This seems like an important question to ask in light of all of the polemic, rhetoric, and at times —reasonable arguments and critiques of Christianity. Surely the critics of Christianity see something deeply flawed with it, so much so that they feel a need to either (I) defend the rationality of an atheistic worldview, or (II) try to lead people out of faith so that they can experience human flourishing free from religious dogma and its suppression of individual thought and expression, or (III) dismantle the power of Christianity because it is ideologically opposed to some political agenda (based on the rationale I described at the beginning of this article).
One might also think that given the abundance of critiques, that surely, any rational and sane person living in this century ought to clearly see the philosophical, historical, and ideological bankruptcy of Christianity (and of all religions for that matter) to the extent that if one desires to continue practicing it, then they are willfully committing to a delusion in order to satisfy some primal psychological hope, fear, or desire. I have written an article in response to that line of thought, but suffice to say, it only further pollutes the discourse between believers and non-believers.
As for why some Christians keep doing Christianity, and why we cannot simply let our faith go and move on… I think the answer is somewhere between seeing the brokenness of our world, the brokenness in our lives, dreaming of a better way, and finding love, hope, peace, and purpose in the Gospel message and in the person and lordship of Jesus Christ. There is something to that combination of things that resonates deeply with many people, and because of that is impervious to any sort of polemic or critique because the many alternatives to the Gospel can do no better and in some cases certainly are worse.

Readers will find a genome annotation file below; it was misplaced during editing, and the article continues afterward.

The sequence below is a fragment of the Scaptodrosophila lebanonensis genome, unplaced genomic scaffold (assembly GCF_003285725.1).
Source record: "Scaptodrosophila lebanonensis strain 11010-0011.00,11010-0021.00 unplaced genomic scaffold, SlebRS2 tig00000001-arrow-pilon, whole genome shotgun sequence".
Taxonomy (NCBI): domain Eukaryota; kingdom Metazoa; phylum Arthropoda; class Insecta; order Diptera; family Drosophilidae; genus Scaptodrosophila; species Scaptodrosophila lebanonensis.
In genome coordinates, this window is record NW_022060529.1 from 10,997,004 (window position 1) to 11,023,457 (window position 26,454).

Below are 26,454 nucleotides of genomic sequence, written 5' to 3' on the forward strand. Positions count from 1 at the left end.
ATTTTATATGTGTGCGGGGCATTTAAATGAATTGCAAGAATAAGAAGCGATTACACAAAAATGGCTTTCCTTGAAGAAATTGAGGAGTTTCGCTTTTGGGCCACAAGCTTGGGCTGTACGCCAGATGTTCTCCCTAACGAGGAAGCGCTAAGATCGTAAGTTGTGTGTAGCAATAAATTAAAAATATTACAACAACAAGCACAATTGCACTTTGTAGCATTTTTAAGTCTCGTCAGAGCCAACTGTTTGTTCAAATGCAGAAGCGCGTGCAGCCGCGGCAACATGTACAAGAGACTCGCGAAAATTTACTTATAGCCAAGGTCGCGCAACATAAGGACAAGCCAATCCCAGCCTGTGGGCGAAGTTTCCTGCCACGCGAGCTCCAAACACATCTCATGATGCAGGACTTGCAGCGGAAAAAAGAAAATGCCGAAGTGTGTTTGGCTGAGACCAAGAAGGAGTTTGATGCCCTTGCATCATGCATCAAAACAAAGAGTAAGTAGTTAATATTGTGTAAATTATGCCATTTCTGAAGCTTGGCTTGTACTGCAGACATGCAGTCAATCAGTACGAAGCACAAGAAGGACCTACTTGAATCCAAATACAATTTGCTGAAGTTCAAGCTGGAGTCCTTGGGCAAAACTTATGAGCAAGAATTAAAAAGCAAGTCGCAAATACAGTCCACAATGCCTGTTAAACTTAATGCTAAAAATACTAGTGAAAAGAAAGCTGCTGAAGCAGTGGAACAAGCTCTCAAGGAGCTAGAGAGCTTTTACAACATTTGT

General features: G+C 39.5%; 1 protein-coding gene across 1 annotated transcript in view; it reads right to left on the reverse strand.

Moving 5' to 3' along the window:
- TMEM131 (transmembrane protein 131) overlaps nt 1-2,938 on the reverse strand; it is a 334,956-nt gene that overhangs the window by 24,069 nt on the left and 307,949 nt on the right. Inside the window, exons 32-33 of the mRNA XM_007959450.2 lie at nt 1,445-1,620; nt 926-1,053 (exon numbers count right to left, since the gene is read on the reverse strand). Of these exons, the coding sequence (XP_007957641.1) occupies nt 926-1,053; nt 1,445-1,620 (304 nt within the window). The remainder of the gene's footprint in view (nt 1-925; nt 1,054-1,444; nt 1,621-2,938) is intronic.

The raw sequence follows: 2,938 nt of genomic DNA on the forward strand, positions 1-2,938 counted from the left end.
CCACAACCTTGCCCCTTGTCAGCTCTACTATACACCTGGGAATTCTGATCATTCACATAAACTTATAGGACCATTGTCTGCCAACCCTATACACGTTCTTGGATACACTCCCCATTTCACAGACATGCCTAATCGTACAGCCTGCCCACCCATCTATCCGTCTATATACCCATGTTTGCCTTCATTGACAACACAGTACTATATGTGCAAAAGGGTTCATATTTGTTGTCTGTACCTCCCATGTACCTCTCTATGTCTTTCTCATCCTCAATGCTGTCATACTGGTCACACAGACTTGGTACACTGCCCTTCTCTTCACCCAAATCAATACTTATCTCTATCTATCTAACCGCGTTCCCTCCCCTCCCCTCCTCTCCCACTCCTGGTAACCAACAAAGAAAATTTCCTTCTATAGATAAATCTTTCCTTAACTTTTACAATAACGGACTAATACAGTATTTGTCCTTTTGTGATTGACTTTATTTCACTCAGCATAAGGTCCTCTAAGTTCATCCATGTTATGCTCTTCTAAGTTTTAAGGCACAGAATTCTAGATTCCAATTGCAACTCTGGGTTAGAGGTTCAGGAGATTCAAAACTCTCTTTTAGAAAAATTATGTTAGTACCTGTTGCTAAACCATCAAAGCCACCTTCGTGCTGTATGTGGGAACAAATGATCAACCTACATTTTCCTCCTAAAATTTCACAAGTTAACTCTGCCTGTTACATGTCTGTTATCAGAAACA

(As for apologetics —I will be the first to admit that it is certainly used by insiders to confirm beliefs and keep a tractor lock on those who are straying from the faith, but the many cases of non-believers coming into Christianity on account of apologetics are numerous if you go looking for them. Skeptics tell us those same old same old arguments are broken, and yet they keep working for some reason. Go figure.)
If the price of sharing the love of Christ with others, of trying to make a difference in the world, and of ministering to people is that a publication like Christian Pollution is going to label me delusional. Then so be it. There are worse things that could happen in my life. But if you are willing to elevate Christian Pollution above its own smog, you would probably receive both a wider audience and more serious engagement with the articles you publish. The choice is yours of course.
Thanks for reading.
Your friend in Christ,
Rev. Gordon Tubbs